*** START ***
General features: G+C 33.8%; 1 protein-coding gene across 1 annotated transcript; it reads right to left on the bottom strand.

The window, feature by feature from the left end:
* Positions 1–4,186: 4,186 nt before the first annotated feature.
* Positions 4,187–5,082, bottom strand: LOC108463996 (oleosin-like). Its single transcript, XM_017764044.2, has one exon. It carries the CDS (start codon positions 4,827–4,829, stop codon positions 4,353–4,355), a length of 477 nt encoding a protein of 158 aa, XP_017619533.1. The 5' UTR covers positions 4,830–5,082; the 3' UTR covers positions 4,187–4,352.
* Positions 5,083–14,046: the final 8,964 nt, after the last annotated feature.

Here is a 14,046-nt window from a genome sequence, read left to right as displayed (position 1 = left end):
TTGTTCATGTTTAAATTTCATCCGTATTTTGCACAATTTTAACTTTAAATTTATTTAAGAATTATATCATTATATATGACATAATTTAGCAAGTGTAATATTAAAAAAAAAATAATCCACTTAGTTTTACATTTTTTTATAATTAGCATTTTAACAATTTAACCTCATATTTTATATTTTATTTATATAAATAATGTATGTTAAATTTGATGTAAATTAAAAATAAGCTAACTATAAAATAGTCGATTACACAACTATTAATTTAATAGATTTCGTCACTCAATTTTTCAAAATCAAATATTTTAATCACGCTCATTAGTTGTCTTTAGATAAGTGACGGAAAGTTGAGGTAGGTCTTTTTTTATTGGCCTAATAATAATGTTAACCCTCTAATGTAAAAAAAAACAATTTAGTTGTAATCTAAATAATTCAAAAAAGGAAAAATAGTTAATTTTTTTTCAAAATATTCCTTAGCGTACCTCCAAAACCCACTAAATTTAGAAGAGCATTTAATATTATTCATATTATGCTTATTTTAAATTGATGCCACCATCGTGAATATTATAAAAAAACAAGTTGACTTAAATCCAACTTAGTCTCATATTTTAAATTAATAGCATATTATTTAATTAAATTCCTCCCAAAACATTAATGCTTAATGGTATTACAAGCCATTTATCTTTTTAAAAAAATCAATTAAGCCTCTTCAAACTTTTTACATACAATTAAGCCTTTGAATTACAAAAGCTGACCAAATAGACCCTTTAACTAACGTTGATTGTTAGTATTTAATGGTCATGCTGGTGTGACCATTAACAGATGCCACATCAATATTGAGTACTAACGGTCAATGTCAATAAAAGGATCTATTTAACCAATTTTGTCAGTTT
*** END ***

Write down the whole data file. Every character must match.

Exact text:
General features: G+C 33.8%; 1 protein-coding gene across 1 annotated transcript; it reads right to left on the bottom strand.

The window, feature by feature from the left end:
* Positions 1–4,186: 4,186 nt before the first annotated feature.
* Positions 4,187–5,082, bottom strand: LOC108463996 (oleosin-like). Its single transcript, XM_017764044.2, has one exon. It carries the CDS (start codon positions 4,827–4,829, stop codon positions 4,353–4,355), a length of 477 nt encoding a protein of 158 aa, XP_017619533.1. The 5' UTR covers positions 4,830–5,082; the 3' UTR covers positions 4,187–4,352.
* Positions 5,083–14,046: the final 8,964 nt, after the last annotated feature.

Here is a 14,046-nt window from a genome sequence, read left to right as displayed (position 1 = left end):
TTGTTCATGTTTAAATTTCATCCGTATTTTGCACAATTTTAACTTTAAATTTATTTAAGAATTATATCATTATATATGACATAATTTAGCAAGTGTAATATTAAAAAAAAAATAATCCACTTAGTTTTACATTTTTTTATAATTAGCATTTTAACAATTTAACCTCATATTTTATATTTTATTTATATAAATAATGTATGTTAAATTTGATGTAAATTAAAAATAAGCTAACTATAAAATAGTCGATTACACAACTATTAATTTAATAGATTTCGTCACTCAATTTTTCAAAATCAAATATTTTAATCACGCTCATTAGTTGTCTTTAGATAAGTGACGGAAAGTTGAGGTAGGTCTTTTTTTATTGGCCTAATAATAATGTTAACCCTCTAATGTAAAAAAAAACAATTTAGTTGTAATCTAAATAATTCAAAAAAGGAAAAATAGTTAATTTTTTTTCAAAATATTCCTTAGCGTACCTCCAAAACCCACTAAATTTAGAAGAGCATTTAATATTATTCATATTATGCTTATTTTAAATTGATGCCACCATCGTGAATATTATAAAAAAACAAGTTGACTTAAATCCAACTTAGTCTCATATTTTAAATTAATAGCATATTATTTAATTAAATTCCTCCCAAAACATTAATGCTTAATGGTATTACAAGCCATTTATCTTTTTAAAAAAATCAATTAAGCCTCTTCAAACTTTTTACATACAATTAAGCCTTTGAATTACAAAAGCTGACCAAATAGACCCTTTAACTAACGTTGATTGTTAGTATTTAATGGTCATGCTGGTGTGACCATTAACAGATGCCACATCAATATTGAGTACTAACGGTCAATGTCAATAAAAGGATCTATTTAACCAATTTTGTCAGTTT